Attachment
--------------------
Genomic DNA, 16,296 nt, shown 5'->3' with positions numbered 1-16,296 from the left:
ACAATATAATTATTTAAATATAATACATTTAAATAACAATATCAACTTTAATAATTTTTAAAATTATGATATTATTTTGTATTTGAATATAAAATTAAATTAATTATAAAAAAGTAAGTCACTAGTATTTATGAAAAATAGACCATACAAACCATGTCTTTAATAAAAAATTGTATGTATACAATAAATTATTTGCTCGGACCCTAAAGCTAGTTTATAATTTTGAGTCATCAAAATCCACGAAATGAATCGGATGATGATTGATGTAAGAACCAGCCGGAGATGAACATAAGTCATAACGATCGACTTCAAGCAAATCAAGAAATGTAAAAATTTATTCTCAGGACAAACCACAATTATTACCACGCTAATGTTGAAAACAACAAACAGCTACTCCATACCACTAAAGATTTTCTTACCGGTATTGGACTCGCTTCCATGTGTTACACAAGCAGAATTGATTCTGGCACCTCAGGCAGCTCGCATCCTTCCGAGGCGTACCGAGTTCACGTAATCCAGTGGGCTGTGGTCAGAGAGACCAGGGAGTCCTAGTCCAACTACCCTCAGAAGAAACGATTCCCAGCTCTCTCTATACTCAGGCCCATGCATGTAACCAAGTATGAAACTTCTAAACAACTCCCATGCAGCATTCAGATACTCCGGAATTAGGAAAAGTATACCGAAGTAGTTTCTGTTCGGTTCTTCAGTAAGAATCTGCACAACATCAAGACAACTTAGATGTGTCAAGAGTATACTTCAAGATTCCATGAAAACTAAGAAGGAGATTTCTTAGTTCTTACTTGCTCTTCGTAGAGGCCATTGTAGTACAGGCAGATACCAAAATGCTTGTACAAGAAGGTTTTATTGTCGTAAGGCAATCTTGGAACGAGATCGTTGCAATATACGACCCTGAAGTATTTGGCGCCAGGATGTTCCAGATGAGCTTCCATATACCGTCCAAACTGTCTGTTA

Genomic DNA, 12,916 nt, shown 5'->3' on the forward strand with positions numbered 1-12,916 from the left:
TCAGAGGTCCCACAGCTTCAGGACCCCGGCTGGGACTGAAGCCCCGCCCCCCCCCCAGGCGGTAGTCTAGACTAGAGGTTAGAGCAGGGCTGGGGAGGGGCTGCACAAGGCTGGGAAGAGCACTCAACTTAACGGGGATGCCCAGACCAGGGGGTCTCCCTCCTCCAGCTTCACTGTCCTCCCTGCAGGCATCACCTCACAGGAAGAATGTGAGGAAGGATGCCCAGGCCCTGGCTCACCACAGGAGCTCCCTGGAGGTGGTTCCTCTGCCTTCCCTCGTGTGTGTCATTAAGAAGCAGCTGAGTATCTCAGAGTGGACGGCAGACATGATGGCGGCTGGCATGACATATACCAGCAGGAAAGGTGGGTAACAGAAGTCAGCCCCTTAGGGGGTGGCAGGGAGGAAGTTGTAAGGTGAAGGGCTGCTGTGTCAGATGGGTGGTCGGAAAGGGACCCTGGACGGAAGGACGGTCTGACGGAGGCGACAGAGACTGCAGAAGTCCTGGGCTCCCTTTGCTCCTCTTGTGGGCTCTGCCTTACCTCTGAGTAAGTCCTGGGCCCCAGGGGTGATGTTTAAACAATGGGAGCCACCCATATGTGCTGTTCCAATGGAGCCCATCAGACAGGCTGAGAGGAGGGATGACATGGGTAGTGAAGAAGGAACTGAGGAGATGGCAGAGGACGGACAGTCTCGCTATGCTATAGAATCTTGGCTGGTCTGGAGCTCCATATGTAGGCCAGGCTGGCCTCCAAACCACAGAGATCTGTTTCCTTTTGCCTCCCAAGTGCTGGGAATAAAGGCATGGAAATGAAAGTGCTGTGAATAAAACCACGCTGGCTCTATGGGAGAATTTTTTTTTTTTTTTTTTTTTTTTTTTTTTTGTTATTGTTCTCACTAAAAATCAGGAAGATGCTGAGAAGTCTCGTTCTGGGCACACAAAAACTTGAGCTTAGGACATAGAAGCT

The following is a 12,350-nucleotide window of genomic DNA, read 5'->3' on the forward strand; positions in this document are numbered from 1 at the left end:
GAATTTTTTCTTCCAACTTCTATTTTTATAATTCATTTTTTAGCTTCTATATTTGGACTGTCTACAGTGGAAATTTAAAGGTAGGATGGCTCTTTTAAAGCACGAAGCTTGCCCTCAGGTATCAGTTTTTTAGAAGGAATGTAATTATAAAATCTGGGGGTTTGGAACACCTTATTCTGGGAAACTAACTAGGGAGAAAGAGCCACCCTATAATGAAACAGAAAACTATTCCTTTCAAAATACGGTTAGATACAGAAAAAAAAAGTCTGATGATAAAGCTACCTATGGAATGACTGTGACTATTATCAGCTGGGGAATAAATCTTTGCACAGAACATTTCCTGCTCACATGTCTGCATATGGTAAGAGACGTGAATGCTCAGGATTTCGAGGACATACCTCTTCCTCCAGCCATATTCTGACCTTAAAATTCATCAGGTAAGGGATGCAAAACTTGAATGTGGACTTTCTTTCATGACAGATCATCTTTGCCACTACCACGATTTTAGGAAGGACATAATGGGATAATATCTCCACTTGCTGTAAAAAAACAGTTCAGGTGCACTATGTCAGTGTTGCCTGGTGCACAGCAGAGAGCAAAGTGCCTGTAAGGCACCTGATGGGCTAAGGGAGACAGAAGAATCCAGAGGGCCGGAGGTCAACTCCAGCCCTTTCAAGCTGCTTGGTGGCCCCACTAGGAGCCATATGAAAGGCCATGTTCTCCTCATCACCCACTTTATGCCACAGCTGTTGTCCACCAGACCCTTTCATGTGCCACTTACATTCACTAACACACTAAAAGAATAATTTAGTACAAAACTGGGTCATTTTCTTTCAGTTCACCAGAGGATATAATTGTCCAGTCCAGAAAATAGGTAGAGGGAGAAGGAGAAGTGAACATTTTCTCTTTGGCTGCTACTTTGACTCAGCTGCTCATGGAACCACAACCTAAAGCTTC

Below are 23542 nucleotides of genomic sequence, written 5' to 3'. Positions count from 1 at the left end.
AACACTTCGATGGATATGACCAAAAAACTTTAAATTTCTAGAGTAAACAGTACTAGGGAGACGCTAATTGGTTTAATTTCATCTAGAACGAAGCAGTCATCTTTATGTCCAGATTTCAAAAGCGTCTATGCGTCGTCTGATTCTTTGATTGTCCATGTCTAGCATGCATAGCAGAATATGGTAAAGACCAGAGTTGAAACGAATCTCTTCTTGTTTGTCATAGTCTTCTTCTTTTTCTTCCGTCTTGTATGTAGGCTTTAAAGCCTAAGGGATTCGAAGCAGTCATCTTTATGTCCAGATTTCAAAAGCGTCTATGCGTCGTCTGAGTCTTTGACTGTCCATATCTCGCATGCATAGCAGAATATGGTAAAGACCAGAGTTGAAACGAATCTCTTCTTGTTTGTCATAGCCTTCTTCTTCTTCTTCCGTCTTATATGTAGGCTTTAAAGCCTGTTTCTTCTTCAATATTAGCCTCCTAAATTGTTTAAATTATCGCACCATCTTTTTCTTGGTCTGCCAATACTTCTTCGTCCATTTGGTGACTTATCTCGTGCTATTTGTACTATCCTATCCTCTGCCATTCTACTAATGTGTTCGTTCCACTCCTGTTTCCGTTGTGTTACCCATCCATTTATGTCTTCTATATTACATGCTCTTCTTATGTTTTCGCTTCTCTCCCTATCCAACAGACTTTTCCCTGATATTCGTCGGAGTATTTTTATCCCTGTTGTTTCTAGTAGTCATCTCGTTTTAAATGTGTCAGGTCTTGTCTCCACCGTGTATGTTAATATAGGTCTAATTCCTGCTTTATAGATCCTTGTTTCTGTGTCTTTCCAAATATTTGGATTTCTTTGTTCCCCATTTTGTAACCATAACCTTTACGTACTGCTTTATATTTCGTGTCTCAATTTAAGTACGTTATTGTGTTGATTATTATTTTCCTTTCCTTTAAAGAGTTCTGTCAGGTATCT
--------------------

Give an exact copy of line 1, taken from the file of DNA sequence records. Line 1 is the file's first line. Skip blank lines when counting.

Genomic DNA, 16,296 nt, shown 5'->3' with positions numbered 1-16,296 from the left: